board passed a rule banning marijuana in garden plots. Is the board's
: Yes, it's legal.
Qualified persons are allowed
to cultivate marijuana (H&S §11362.775) but may not keep more than
six mature or twelve immature plants (H&S §11362.77(a)). However, just because California does not prosecute citizens for growing a
federally banned substance does not mean your association must allow it.
. The Controlled
Substances Act makes it unlawful to manufacture, distribute, dispense,
possess any controlled substance. 21 U.S.C. 801. The federal
government does not recognize any acceptable medical use for marijuana.
(21 U.S.C. 812(b)(1).) California, on the other hand, legalized marijuana
for medical purposes. (H&S Code §11362.5 et seq
.) Medical marijuana ID cards may be verified at www.calmmp.ca.gov
With one exception,
qualified patients may possess no more than eight ounces of dried
What if the person has a prescription (also known as a “card” or
“license”) for medical marijuana? Although federal law does not
recognize a distinction between medical and recreational use of
marijuana, California does. In 1996, marijuana was legalized for limited
medical use. Under California’s Health & Safety Code §11362.77
qualified patients are allowed to cultivate up to 6 mature or 12
immature marijuana plants. If an HOA resident has a prescription to grow pot, the state will not prosecute provided the grower stays within proscribed limits.
. The January 1, 2015 change in the Davis-Stirling Act that allows garden plots in
backyards (Civ. Code §4750
does not allow for the growing of marijuana. The Civil Code defines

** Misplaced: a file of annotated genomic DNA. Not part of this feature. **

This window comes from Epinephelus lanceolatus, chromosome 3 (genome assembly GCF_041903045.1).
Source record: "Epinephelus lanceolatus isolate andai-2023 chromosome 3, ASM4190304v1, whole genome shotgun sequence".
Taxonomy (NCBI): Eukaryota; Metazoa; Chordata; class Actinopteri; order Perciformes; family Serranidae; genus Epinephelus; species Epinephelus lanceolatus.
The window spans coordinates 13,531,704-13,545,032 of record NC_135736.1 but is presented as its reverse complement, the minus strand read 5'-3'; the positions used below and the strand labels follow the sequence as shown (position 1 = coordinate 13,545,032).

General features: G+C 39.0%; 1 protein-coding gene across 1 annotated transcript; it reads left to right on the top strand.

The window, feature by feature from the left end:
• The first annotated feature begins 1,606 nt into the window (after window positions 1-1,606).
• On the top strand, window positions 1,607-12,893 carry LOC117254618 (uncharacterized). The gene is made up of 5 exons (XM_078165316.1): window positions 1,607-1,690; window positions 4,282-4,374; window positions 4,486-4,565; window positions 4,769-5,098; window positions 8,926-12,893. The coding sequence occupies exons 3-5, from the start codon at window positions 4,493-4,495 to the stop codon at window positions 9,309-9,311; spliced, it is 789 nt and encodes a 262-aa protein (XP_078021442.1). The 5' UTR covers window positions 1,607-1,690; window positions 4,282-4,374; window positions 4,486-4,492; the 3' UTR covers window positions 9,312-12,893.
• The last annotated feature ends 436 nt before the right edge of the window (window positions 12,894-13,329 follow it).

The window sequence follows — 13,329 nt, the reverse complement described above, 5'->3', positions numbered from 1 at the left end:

“Plant crop” to means plants that bear edible "fruits or vegetables." Although marijuana can be eaten,
not a fruit or vegetable. Moreover, the statute specifically
excludes "marijuana or any unlawful crops or substances" from the
definition of "plant crops." (Civ. Code §1940.10(a)(3)
Virtually all CC&Rs have a
provision against creating a nuisance
. Regardless of the legality of
the marijuana plants under state law, their presence may still be deemed
a nuisance. Marijuana plants have a strong odor that some find
extremely unpleasant, and several plants grouped together can produce an
overwhelming odor for neighbors or passers-by. Other concerns include:
Security. The plants could attract
Safety. The heat lamps and other materials to grow plants inside a unit could be a fire hazard.
Business. If the person is raising the plants for resale for "medical purposes," he/she is running a business out of their unit.
Insurance. Will the safe/security/business issues create problems with the association's insurance if the board does nothing to address the problem?
Litigation. Litigation may ensue if the board does not abate the nuisance.
Boards must make a business decision
regarding enforcement. Just because an association can go after a pot
grower does not mean it should. Directors must first decide if the
plants represent a nuisance
i.e., (i) Is there any criminal activity associated with the plants?
(ii) Is the odor strong enough to really affect anyone? (iii) Do the
plants represent a visual blight? (iv) To what degree are members impacted by
: Associations needing legal assistance can contact us
To stay current with issues affecting community associations, subscribe to the Davis-Stirling Newsletter